Camp Nou, Barça’s temple
Barcelona has a wide array of tourist attractions for visitors. In this city, architecture buffs are captivated by Antoni Gaudí’s imaginative edifications. These include not only the Sagrada Familia and the iconic buildings on Passeig de Gràcia (Casa Batlló and Casa Milà), but also all the homes that, despite being less famous, amaze pedestrians making their way through the Eixample district, forcing them to stop and gaze up at the elegant balconies and modernist galleries.
Barcelona has sea and mountains, Barceloneta Beach and Tibidabo, culture and counter-culture, cuisine and museums, wide avenues filled with light and dark alleyways in the El Born quarter. As if this were not enough, the city is also home to a football team whose fans proudly say is més que un club (more than a club). We are talking about FC Barcelona, the team led by Leo Messi. Its stadium, Camp Nou, is where week after week, the world of football sets its sights on the very high possibility of witnessing magic at Can Barça. What more could you want from a city?
From the previous Les Corts stadium to Camp Nou
As usually occurs with sports clubs in their early days, FC Barcelona played on a number of fields between when it was founded in 1899 and until 1922, when it relocated to Les Corts, the first stadium owned by the team. Following renovations in 1943 and 1945, the Les Corts stadium had a seating capacity of 48,000, a figure that is much higher than the capacity of most stadiums in Spain’s La Liga today. However, as the number of fans quickly grew after the Civil War, the team outgrew the stadium and plans were made to build a new one.
According to certain theories, the final push to launch the project was the impending arrival of Ladislao Kubala—once the Hungarian footballer’s signing was confirmed—and the two consecutive La Liga titles that Barça won for the 1947/48 and 1948/49 seasons. In any case, after an intense debate about where it should be located (some believed that it should be erected at the end of Avinguda Diagonal instead of in the Maternidad area, where it was ultimately constructed), Camp Nou was built between 1955 and 1957. The whole project cost a staggering 288 million pesetas, which meant the club would spend the following years heavily in debt.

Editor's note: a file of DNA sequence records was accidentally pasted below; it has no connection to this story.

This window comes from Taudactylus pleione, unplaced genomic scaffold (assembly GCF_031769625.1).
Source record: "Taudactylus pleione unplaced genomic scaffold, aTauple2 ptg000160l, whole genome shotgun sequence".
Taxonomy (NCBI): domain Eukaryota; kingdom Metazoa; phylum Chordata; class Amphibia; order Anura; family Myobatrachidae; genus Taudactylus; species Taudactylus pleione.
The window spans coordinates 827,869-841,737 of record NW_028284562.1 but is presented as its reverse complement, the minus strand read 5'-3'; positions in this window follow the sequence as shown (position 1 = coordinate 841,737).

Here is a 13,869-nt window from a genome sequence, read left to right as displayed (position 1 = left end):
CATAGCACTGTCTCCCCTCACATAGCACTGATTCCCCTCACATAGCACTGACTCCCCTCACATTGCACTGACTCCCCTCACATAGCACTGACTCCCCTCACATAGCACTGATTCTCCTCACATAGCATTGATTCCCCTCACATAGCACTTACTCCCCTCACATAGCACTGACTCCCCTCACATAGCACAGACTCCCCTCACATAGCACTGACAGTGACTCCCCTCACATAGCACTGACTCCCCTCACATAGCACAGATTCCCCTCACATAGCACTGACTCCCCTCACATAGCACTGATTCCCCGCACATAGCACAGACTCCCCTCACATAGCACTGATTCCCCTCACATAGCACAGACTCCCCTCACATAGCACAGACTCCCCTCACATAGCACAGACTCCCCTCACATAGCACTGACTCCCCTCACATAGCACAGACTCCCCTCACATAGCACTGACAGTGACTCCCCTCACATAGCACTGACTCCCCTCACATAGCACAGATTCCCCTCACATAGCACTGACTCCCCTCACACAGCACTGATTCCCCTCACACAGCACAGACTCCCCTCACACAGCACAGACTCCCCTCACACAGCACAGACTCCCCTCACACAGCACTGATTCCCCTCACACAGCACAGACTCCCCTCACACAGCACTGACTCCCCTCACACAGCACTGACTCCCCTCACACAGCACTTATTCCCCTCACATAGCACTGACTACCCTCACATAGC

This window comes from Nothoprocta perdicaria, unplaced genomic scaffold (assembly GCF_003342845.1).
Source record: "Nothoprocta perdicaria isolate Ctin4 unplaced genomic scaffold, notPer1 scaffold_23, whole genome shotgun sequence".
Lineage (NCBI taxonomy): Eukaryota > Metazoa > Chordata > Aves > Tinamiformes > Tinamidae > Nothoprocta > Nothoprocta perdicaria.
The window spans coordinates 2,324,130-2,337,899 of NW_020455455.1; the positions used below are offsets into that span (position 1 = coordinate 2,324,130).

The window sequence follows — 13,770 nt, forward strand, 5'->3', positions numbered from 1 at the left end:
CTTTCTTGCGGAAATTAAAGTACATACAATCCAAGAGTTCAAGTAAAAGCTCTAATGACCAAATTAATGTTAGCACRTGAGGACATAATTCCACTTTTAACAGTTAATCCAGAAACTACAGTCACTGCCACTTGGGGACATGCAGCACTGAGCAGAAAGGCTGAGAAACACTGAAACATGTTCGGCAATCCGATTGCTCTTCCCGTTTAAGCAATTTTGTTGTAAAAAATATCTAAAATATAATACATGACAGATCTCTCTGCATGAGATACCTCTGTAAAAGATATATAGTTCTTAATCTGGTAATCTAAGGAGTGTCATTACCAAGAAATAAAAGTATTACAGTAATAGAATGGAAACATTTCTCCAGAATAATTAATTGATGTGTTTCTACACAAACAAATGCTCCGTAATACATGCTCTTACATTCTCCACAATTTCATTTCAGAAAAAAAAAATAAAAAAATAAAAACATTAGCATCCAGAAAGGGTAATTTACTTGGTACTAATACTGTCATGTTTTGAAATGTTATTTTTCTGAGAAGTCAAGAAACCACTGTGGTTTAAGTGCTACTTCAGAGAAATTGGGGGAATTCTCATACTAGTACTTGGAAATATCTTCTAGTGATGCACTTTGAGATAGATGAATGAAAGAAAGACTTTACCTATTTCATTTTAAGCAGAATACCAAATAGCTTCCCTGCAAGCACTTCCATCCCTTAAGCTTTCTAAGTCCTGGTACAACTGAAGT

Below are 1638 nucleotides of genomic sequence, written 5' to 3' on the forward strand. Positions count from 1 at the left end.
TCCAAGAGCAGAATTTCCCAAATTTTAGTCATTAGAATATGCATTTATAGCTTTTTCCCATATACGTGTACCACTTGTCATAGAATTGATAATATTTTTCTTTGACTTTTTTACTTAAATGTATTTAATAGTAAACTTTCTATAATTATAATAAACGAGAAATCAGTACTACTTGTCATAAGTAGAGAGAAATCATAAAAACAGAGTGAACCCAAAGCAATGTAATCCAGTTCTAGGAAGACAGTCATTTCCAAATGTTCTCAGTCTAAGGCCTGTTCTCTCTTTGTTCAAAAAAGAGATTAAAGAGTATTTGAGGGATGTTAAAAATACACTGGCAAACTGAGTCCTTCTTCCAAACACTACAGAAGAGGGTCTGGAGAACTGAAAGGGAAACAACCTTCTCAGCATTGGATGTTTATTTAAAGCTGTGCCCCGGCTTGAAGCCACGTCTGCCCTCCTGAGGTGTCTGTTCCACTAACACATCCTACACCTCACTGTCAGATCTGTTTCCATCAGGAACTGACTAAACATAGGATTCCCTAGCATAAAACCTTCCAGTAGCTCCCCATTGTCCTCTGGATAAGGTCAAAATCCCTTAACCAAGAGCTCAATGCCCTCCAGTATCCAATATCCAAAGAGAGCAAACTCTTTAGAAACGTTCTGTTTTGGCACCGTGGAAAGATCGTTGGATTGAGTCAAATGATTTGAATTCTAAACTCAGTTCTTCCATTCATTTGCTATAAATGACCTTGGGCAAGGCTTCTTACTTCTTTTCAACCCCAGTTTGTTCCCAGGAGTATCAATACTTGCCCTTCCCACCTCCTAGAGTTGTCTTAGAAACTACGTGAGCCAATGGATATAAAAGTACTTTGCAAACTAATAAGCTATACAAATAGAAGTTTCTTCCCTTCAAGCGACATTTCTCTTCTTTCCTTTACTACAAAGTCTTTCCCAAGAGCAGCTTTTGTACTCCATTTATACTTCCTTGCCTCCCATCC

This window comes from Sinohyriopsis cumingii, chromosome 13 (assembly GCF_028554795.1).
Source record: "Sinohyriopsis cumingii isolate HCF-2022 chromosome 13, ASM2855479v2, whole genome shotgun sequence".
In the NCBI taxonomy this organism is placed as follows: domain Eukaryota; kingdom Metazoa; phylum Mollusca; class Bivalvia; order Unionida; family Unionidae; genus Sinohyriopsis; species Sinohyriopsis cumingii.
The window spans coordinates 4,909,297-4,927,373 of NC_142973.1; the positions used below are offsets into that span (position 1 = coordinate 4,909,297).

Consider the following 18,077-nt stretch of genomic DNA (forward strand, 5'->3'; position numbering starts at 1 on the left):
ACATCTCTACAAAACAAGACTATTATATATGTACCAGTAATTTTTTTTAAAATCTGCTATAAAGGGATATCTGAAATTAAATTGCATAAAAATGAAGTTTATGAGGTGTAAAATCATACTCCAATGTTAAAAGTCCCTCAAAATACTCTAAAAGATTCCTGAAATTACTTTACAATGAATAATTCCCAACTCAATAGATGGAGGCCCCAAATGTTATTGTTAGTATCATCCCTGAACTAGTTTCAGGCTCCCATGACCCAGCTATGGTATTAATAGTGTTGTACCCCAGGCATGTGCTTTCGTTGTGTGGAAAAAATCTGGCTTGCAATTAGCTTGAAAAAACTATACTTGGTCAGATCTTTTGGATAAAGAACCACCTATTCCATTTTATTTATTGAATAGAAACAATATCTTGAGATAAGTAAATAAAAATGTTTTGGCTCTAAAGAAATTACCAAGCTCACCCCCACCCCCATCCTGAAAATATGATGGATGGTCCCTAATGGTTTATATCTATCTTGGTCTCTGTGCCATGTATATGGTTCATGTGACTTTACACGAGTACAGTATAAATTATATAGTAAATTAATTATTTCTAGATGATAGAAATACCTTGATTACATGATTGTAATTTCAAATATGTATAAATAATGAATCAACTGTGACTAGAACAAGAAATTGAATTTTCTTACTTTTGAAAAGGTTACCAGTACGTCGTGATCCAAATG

The stadium was designed by the architects Francesc Mitjans Miró and Josep Soteras Mauri, with the collaboration of Lorenzo García Barbón, and it had an initial capacity of 99,053. However, this number would rise to 115,000 for the 1982 World Cup, when the opening game was played at Camp Nou. By the late 1990s, stadium’s capacity returned to approximately 99,000 because new regulations did not allow tickets for standing areas.
Although it has always been popularly known as Camp Nou or Nou Camp, as opposed to the Club’s old home at Les Corts, it was originally going to go under the official name of Estadio del FC Barcelona. In 2001, during Joan Gaspart’s presidency, a postal vote was made by the Club’s members, and 68.25% supported the decision to confirm ‘Camp Nou’ as the official name.
Barça’s stadium has been awarded the category 4 status, in line with UEFA standards. This means that it fulfils all the requirements to host the final matches of the Champions League and the UEFA Europe League, the two most important football competitions for European clubs. The stadium’s first-rate facilities include box suites, VIP rooms, television studios and even a chapel next to the changing rooms. Fans, however, are eagerly awaiting the spectacular renovation project announced by the Board of Directors. The new design by the Japanese company Nikken Sekkei alongside the Catalan architects Joan Pascual and Ramon Ausió will feature a clear façade and increase the seating capacity to 105,000.
Barça Stadium Tour & Museum: Visiting the FC Barcelona stadium
The best way to visit Camp Nou is to see a FC Barcelona match in person and witness the magnificent football played by one of the most successful teams on the planet. However, the Barça Stadium Tour & Museum—or Camp Nou Experience—is the perfect activity for anyone interested in visiting the FC Barcelona Museum and all the areas reserved for the first team.
The different tours include the press room and the mixed zone, a walk along the pitch, the rival team’s changing room and even sitting on the bench used by players such as Leo Messi. The FC Barcelona Museum houses a vast collection of the team’s memorabilia, including historic balls, shirts and boots, as well as an innovative audiovisual area with multimedia installations that invite fans to relive some of the most exciting and important goals and plays in the team’s history.
Whether you go to see a game or sign up for the tour, Camp Nou, just like other legendary stadiums such as Bombonera (Buenos Aires) or Wembley (London), is one of those places that any football enthusiast should visit at least once.
Information of interest
How to arrive
- Address: Carrer d’Aristides Maillol, no number (main entrance, no. 15) or Avinguda de Joan XXIII (Boulevard entrance, no. 9), 08028, Barcelona.
- Metro: Line 3 (Palau Reial or Les Corts stops) and Line 5 (Collblanc or Badal).
Camp Nou Experience
- Open year-round, except on 1 January and 25 December.
- The tour lasts between 1.5 and 2 hours.